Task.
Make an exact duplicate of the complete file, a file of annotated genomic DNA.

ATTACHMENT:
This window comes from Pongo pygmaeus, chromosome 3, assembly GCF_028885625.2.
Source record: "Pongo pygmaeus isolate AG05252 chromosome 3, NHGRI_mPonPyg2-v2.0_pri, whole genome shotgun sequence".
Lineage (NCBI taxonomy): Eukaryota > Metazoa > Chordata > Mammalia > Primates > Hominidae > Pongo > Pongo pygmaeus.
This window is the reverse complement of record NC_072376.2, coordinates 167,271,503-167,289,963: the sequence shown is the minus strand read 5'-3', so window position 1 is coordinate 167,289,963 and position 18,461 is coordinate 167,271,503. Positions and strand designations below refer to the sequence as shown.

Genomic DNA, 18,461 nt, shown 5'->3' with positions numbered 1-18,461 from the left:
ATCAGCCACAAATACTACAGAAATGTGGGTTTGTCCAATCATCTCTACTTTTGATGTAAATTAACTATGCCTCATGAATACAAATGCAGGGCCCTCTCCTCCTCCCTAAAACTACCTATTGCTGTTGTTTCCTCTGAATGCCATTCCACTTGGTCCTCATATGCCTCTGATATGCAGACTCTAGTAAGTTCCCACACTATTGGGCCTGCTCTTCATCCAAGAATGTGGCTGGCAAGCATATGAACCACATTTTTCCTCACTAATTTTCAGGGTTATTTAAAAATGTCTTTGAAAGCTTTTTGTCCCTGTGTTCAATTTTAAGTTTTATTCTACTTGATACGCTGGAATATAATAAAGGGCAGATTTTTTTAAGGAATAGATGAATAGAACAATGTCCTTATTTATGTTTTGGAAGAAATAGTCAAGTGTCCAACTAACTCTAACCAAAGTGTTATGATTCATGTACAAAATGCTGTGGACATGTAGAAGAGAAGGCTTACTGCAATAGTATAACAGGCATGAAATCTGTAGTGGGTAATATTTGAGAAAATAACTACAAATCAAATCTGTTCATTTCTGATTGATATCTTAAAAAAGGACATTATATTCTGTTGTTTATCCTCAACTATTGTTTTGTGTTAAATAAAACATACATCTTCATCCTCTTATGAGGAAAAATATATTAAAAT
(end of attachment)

This window comes from Pongo pygmaeus, chromosome 3, assembly GCF_028885625.2.
Source record: "Pongo pygmaeus isolate AG05252 chromosome 3, NHGRI_mPonPyg2-v2.0_pri, whole genome shotgun sequence".
Lineage (NCBI taxonomy): Eukaryota > Metazoa > Chordata > Mammalia > Primates > Hominidae > Pongo > Pongo pygmaeus.
This window is the reverse complement of record NC_072376.2, coordinates 167,271,503-167,289,963: the sequence shown is the minus strand read 5'-3', so window position 1 is coordinate 167,289,963 and position 18,461 is coordinate 167,271,503. Positions and strand designations below refer to the sequence as shown.

Genomic DNA, 18,461 nt, shown 5'->3' with positions numbered 1-18,461 from the left:
ATCAGCCACAAATACTACAGAAATGTGGGTTTGTCCAATCATCTCTACTTTTGATGTAAATTAACTATGCCTCATGAATACAAATGCAGGGCCCTCTCCTCCTCCCTAAAACTACCTATTGCTGTTGTTTCCTCTGAATGCCATTCCACTTGGTCCTCATATGCCTCTGATATGCAGACTCTAGTAAGTTCCCACACTATTGGGCCTGCTCTTCATCCAAGAATGTGGCTGGCAAGCATATGAACCACATTTTTCCTCACTAATTTTCAGGGTTATTTAAAAATGTCTTTGAAAGCTTTTTGTCCCTGTGTTCAATTTTAAGTTTTATTCTACTTGATACGCTGGAATATAATAAAGGGCAGATTTTTTTAAGGAATAGATGAATAGAACAATGTCCTTATTTATGTTTTGGAAGAAATAGTCAAGTGTCCAACTAACTCTAACCAAAGTGTTATGATTCATGTACAAAATGCTGTGGACATGTAGAAGAGAAGGCTTACTGCAATAGTATAACAGGCATGAAATCTGTAGTGGGTAATATTTGAGAAAATAACTACAAATCAAATCTGTTCATTTCTGATTGATATCTTAAAAAAGGACATTATATTCTGTTGTTTATCCTCAACTATTGTTTTGTGTTAAATAAAACATACATCTTCATCCTCTTATGAGGAAAAATATATTAAAAT